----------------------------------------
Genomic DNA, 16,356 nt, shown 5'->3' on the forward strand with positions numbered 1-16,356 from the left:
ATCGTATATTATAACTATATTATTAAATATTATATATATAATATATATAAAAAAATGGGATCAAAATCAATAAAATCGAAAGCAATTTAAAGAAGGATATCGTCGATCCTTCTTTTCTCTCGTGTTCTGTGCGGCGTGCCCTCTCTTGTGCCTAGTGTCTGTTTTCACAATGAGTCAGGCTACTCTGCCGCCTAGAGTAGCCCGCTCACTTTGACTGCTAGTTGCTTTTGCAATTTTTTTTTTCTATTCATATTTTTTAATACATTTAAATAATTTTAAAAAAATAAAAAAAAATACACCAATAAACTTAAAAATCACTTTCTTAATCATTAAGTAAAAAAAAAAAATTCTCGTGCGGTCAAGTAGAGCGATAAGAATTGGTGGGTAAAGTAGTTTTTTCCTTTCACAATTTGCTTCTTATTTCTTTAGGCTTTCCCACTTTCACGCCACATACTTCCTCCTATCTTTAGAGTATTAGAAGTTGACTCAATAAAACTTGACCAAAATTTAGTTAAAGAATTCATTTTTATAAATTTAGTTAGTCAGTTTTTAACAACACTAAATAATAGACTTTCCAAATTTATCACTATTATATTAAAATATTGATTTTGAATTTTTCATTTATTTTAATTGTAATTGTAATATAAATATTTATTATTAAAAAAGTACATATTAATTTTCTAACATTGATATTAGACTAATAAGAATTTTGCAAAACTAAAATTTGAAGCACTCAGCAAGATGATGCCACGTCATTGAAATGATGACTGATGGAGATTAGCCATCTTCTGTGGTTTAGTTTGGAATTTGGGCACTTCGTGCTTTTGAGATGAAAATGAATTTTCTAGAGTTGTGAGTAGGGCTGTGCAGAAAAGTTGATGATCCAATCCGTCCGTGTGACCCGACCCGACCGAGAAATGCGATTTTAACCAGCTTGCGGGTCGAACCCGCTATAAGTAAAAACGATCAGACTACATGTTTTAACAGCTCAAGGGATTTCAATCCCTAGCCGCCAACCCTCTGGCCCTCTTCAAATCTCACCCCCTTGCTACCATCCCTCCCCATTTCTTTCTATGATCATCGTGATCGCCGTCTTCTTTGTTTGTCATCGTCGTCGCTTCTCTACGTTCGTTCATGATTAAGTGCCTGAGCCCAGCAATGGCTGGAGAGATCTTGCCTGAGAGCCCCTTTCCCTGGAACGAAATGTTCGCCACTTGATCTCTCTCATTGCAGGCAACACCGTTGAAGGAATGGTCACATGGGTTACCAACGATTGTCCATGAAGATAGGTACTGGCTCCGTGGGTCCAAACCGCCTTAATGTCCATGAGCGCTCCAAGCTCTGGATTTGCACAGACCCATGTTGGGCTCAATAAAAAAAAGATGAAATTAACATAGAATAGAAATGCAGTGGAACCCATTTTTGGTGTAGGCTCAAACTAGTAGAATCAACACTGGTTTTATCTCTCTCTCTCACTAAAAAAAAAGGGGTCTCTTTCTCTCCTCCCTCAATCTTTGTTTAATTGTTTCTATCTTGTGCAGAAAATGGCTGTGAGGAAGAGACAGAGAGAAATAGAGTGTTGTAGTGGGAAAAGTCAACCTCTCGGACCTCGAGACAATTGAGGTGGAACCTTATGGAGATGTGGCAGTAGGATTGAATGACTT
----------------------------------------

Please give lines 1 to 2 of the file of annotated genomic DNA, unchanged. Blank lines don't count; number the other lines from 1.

Genomic DNA, 16,356 nt, shown 5'->3' on the forward strand with positions numbered 1-16,356 from the left:
ATCGTATATTATAACTATATTATTAAATATTATATATATAATATATATAAAAAAATGGGATCAAAATCAATAAAATCGAAAGCAATTTAAAGAAGGATATCGTCGATCCTTCTTTTCTCTCGTGTTCTGTGCGGCGTGCCCTCTCTTGTGCCTAGTGTCTGTTTTCACAATGAGTCAGGCTACTCTGCCGCCTAGAGTAGCCCGCTCACTTTGACTGCTAGTTGCTTTTGCAATTTTTTTTTTCTATTCATATTTTTTAATACATTTAAATAATTTTAAAAAAATAAAAAAAAATACACCAATAAACTTAAAAATCACTTTCTTAATCATTAAGTAAAAAAAAAAAATTCTCGTGCGGTCAAGTAGAGCGATAAGAATTGGTGGGTAAAGTAGTTTTTTCCTTTCACAATTTGCTTCTTATTTCTTTAGGCTTTCCCACTTTCACGCCACATACTTCCTCCTATCTTTAGAGTATTAGAAGTTGACTCAATAAAACTTGACCAAAATTTAGTTAAAGAATTCATTTTTATAAATTTAGTTAGTCAGTTTTTAACAACACTAAATAATAGACTTTCCAAATTTATCACTATTATATTAAAATATTGATTTTGAATTTTTCATTTATTTTAATTGTAATTGTAATATAAATATTTATTATTAAAAAAGTACATATTAATTTTCTAACATTGATATTAGACTAATAAGAATTTTGCAAAACTAAAATTTGAAGCACTCAGCAAGATGATGCCACGTCATTGAAATGATGACTGATGGAGATTAGCCATCTTCTGTGGTTTAGTTTGGAATTTGGGCACTTCGTGCTTTTGAGATGAAAATGAATTTTCTAGAGTTGTGAGTAGGGCTGTGCAGAAAAGTTGATGATCCAATCCGTCCGTGTGACCCGACCCGACCGAGAAATGCGATTTTAACCAGCTTGCGGGTCGAACCCGCTATAAGTAAAAACGATCAGACTACATGTTTTAACAGCTCAAGGGATTTCAATCCCTAGCCGCCAACCCTCTGGCCCTCTTCAAATCTCACCCCCTTGCTACCATCCCTCCCCATTTCTTTCTATGATCATCGTGATCGCCGTCTTCTTTGTTTGTCATCGTCGTCGCTTCTCTACGTTCGTTCATGATTAAGTGCCTGAGCCCAGCAATGGCTGGAGAGATCTTGCCTGAGAGCCCCTTTCCCTGGAACGAAATGTTCGCCACTTGATCTCTCTCATTGCAGGCAACACCGTTGAAGGAATGGTCACATGGGTTACCAACGATTGTCCATGAAGATAGGTACTGGCTCCGTGGGTCCAAACCGCCTTAATGTCCATGAGCGCTCCAAGCTCTGGATTTGCACAGACCCATGTTGGGCTCAATAAAAAAAAGATGAAATTAACATAGAATAGAAATGCAGTGGAACCCATTTTTGGTGTAGGCTCAAACTAGTAGAATCAACACTGGTTTTATCTCTCTCTCTCACTAAAAAAAAAGGGGTCTCTTTCTCTCCTCCCTCAATCTTTGTTTAATTGTTTCTATCTTGTGCAGAAAATGGCTGTGAGGAAGAGACAGAGAGAAATAGAGTGTTGTAGTGGGAAAAGTCAACCTCTCGGACCTCGAGACAATTGAGGTGGAACCTTATGGAGATGTGGCAGTAGGATTGAATGACTT